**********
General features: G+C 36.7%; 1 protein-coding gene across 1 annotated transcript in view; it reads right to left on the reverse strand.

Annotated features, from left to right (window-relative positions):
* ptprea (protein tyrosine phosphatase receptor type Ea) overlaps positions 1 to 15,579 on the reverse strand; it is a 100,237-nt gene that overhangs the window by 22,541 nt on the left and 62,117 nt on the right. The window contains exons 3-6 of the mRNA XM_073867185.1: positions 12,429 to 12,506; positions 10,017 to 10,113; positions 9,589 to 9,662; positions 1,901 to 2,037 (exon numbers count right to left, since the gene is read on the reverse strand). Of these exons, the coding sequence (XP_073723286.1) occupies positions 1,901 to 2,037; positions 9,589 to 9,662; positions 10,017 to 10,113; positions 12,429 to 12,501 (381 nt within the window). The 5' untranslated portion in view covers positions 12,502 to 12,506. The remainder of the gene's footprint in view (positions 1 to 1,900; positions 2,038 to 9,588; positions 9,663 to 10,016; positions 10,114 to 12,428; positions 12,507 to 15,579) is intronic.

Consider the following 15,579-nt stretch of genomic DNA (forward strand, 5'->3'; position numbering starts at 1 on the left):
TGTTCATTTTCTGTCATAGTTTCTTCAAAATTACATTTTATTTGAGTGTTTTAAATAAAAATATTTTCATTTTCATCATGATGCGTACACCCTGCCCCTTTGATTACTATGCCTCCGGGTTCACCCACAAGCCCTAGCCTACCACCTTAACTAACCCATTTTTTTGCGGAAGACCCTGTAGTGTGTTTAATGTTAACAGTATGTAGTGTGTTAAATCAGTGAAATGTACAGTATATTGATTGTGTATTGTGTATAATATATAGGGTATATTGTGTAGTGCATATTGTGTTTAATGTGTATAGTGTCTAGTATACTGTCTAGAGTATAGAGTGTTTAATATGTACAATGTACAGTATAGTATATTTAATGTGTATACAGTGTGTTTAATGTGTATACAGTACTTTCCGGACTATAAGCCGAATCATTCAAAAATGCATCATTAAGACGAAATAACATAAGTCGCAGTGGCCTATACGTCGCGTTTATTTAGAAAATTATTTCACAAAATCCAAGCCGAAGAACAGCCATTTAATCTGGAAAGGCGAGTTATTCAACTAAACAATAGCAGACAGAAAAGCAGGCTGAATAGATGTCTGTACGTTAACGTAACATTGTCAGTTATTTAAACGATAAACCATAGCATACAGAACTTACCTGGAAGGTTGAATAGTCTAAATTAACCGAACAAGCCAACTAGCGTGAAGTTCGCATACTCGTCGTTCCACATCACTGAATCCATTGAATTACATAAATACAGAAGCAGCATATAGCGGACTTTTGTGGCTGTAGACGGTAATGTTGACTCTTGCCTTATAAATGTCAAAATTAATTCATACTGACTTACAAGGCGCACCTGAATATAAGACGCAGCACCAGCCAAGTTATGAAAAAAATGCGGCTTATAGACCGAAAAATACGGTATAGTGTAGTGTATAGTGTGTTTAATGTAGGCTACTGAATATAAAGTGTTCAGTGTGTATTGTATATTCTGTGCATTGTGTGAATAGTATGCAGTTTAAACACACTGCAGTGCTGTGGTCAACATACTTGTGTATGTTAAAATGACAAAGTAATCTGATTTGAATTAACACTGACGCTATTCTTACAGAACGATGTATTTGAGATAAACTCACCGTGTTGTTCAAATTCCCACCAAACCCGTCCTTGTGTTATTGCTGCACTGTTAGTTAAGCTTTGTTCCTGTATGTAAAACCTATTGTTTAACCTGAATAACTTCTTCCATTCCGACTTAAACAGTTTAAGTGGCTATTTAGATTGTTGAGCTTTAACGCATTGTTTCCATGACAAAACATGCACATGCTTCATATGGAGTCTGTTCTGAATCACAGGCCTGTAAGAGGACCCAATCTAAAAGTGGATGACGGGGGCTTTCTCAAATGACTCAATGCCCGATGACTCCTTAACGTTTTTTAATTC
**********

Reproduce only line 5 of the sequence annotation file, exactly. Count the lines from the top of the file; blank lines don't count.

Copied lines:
TGTTCATTTTCTGTCATAGTTTCTTCAAAATTACATTTTATTTGAGTGTTTTAAATAAAAATATTTTCATTTTCATCATGATGCGTACACCCTGCCCCTTTGATTACTATGCCTCCGGGTTCACCCACAAGCCCTAGCCTACCACCTTAACTAACCCATTTTTTTGCGGAAGACCCTGTAGTGTGTTTAATGTTAACAGTATGTAGTGTGTTAAATCAGTGAAATGTACAGTATATTGATTGTGTATTGTGTATAATATATAGGGTATATTGTGTAGTGCATATTGTGTTTAATGTGTATAGTGTCTAGTATACTGTCTAGAGTATAGAGTGTTTAATATGTACAATGTACAGTATAGTATATTTAATGTGTATACAGTGTGTTTAATGTGTATACAGTACTTTCCGGACTATAAGCCGAATCATTCAAAAATGCATCATTAAGACGAAATAACATAAGTCGCAGTGGCCTATACGTCGCGTTTATTTAGAAAATTATTTCACAAAATCCAAGCCGAAGAACAGCCATTTAATCTGGAAAGGCGAGTTATTCAACTAAACAATAGCAGACAGAAAAGCAGGCTGAATAGATGTCTGTACGTTAACGTAACATTGTCAGTTATTTAAACGATAAACCATAGCATACAGAACTTACCTGGAAGGTTGAATAGTCTAAATTAACCGAACAAGCCAACTAGCGTGAAGTTCGCATACTCGTCGTTCCACATCACTGAATCCATTGAATTACATAAATACAGAAGCAGCATATAGCGGACTTTTGTGGCTGTAGACGGTAATGTTGACTCTTGCCTTATAAATGTCAAAATTAATTCATACTGACTTACAAGGCGCACCTGAATATAAGACGCAGCACCAGCCAAGTTATGAAAAAAATGCGGCTTATAGACCGAAAAATACGGTATAGTGTAGTGTATAGTGTGTTTAATGTAGGCTACTGAATATAAAGTGTTCAGTGTGTATTGTATATTCTGTGCATTGTGTGAATAGTATGCAGTTTAAACACACTGCAGTGCTGTGGTCAACATACTTGTGTATGTTAAAATGACAAAGTAATCTGATTTGAATTAACACTGACGCTATTCTTACAGAACGATGTATTTGAGATAAACTCACCGTGTTGTTCAAATTCCCACCAAACCCGTCCTTGTGTTATTGCTGCACTGTTAGTTAAGCTTTGTTCCTGTATGTAAAACCTATTGTTTAACCTGAATAACTTCTTCCATTCCGACTTAAACAGTTTAAGTGGCTATTTAGATTGTTGAGCTTTAACGCATTGTTTCCATGACAAAACATGCACATGCTTCATATGGAGTCTGTTCTGAATCACAGGCCTGTAAGAGGACCCAATCTAAAAGTGGATGACGGGGGCTTTCTCAAATGACTCAATGCCCGATGACTCCTTAACGTTTTTTAATTC